Private schools matched all-time records for growth in pupil numbers last year and predicted that, in spite of an average rise in fees of between 8 and 12 percent this year, the "bubble" was not about to burst.
Working Brief, issue 144, May 2003, p.23-25
Looks at the work of the charity School-Home Support (formerly East London Schools Fund). The charity recognises that home life has a huge impact on learning at school. It employs school-based workers who are trained to work with and support families. Examines the role they play and gives examples of some of the approaches taken to tackle various issues.
The Independent, May 28th 2003, p.6
Plans to make school science more popular and relevant to everyday life should be implemented by 2005. The changes mean the current science curriculum would be replaced with a tiny core of compulsory materials.
Financial Times, May 16th 2000, p.5
The historic role of town halls in funding schools could be abolished in the wake of this year's national row over budgets. Ministers will be considering a system that would guarantee head teachers fixed revenues three years in advance.
Guardian Society, May 29th 2003, p. 10-11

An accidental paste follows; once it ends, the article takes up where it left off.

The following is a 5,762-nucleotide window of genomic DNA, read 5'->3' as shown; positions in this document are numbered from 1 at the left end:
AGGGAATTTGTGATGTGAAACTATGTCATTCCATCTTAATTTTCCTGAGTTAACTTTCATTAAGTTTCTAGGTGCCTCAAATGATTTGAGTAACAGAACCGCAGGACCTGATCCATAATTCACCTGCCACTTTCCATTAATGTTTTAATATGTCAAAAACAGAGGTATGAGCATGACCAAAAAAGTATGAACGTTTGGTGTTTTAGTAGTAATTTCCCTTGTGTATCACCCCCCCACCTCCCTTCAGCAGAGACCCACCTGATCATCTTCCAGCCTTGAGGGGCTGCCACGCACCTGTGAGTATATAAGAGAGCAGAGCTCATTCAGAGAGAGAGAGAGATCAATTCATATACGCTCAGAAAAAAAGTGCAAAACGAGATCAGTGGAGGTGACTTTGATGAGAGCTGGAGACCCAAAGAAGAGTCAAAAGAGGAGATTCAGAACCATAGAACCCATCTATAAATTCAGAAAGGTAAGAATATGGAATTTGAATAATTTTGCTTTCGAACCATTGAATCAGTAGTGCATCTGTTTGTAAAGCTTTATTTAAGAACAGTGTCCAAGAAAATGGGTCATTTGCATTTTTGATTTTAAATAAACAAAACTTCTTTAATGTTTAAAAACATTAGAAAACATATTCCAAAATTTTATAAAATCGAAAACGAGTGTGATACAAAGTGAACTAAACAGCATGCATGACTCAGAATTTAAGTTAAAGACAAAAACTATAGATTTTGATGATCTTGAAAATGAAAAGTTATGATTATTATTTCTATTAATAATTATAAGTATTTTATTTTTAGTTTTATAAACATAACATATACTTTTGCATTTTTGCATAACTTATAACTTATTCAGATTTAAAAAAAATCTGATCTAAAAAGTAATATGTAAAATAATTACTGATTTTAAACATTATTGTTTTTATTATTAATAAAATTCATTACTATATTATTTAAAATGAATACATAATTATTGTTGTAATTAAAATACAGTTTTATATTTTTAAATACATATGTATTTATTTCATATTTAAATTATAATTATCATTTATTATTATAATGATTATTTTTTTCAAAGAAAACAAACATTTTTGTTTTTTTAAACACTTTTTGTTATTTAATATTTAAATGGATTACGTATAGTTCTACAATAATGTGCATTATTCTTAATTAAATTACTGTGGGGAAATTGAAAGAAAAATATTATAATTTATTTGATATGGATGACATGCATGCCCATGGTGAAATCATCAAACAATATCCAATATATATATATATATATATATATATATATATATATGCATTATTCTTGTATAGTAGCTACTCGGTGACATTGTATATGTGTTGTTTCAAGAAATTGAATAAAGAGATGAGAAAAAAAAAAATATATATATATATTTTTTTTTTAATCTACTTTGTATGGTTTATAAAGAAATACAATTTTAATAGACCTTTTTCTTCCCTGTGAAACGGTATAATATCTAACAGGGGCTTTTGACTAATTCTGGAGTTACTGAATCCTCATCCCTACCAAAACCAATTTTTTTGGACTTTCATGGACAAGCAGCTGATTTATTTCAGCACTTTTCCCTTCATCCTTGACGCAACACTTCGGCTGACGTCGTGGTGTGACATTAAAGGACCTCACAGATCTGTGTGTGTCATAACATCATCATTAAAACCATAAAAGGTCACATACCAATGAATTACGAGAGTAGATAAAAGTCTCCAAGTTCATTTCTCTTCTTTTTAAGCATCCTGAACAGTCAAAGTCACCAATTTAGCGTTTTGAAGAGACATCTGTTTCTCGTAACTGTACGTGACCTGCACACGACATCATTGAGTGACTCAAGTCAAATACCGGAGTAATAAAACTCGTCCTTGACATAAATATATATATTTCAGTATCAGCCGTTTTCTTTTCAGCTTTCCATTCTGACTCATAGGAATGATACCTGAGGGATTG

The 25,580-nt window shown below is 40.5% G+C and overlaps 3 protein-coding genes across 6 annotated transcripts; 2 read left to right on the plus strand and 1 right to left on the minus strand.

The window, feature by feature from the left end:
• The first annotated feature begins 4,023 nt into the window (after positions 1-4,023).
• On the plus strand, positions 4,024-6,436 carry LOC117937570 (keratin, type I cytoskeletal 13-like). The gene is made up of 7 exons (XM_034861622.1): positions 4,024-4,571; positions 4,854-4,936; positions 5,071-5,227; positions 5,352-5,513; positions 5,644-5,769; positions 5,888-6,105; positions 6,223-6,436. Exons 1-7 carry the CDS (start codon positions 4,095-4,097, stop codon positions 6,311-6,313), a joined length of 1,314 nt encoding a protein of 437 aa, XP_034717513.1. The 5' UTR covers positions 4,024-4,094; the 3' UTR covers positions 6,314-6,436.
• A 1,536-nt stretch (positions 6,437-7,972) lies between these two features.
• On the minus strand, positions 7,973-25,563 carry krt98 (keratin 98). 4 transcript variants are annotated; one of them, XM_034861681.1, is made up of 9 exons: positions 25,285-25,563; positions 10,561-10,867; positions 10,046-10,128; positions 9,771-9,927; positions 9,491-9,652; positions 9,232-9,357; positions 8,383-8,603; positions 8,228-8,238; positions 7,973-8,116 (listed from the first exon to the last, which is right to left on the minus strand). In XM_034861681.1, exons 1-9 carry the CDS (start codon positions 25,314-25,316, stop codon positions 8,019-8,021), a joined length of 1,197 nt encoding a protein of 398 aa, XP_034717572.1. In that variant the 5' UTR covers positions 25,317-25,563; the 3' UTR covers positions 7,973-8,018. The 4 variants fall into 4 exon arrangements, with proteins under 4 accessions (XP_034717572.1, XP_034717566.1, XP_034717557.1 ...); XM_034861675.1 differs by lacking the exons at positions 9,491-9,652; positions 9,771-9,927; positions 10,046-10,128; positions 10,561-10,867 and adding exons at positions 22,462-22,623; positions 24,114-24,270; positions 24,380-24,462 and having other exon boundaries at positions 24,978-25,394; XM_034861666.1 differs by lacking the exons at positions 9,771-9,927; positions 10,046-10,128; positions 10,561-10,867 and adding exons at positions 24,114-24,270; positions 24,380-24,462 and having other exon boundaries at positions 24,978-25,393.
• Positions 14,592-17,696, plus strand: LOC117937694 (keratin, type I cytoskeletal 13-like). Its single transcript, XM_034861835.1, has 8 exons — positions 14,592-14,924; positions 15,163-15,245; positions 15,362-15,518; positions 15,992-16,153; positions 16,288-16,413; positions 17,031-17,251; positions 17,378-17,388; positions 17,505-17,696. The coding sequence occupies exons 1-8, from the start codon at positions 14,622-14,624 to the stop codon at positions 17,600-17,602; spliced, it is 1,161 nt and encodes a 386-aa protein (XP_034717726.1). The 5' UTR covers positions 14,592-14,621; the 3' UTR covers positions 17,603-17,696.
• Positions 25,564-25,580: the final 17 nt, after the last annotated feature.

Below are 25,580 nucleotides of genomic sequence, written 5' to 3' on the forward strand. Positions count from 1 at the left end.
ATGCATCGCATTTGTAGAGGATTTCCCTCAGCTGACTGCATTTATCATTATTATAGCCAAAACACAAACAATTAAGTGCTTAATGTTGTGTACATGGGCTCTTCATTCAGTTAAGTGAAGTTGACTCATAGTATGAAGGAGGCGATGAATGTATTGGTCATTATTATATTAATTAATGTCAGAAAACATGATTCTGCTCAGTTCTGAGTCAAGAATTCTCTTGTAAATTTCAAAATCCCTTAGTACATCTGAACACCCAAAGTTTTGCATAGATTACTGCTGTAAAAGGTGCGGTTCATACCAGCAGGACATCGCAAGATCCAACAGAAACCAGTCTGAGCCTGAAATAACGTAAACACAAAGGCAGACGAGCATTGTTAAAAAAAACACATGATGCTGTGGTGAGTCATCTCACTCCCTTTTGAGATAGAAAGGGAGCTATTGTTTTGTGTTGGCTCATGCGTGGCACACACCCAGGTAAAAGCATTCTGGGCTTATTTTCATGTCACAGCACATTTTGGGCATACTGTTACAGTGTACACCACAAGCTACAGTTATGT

The Positive Futures programme, which uses football and other activities to steer 'hard-to-reach' young people away from crime and social exclusion, is to be expanded.
The Guardian, May 21st 2003, p.4
Wide-ranging changes to the national system of assessment were unveiled by the government, but were criticised by many teachers' leaders as not going far enough while the unions remain opposed to a strict tests regime. Schools will be asked to set their own, more realistic targets for the final year of primary school - so-called key stage two - while next year's national target for 85% of 11 years olds to achieve set standards in English and maths has been shelved until 2006. Main changes for primaries are:
(See also The Independent, May 21st 2003, p.6; The Times, May 21st 2003, p.7; The Daily Telegraph, May 21st 2003, p.1; Financial Times, May 21st 2003, p.6)
The Independent, May 6th 2003 p.6
Parents are becoming more violent and ill-behaved towards teachers although their children's conduct continues to improve, the leader of the country's largest head teachers' organisation, The National Association of Head Teachers, told the union's annual conference.
Public Finance, May 9th-15th 2003 p.20-23
In spite of increased funding, schools are facing a financial crisis in 2003/04. In part this is due to increased payroll costs, and loss of specific project grants for lower class sizes, nursery education, teacher induction and school improvement. However the biggest problem is that government has introduced a new funding formula designed to shift cash to deprived areas, leading to the extra money being unevenly distributed. Ministers blame local education authorities for the crisis, alleging that they have withheld funding increases from schools.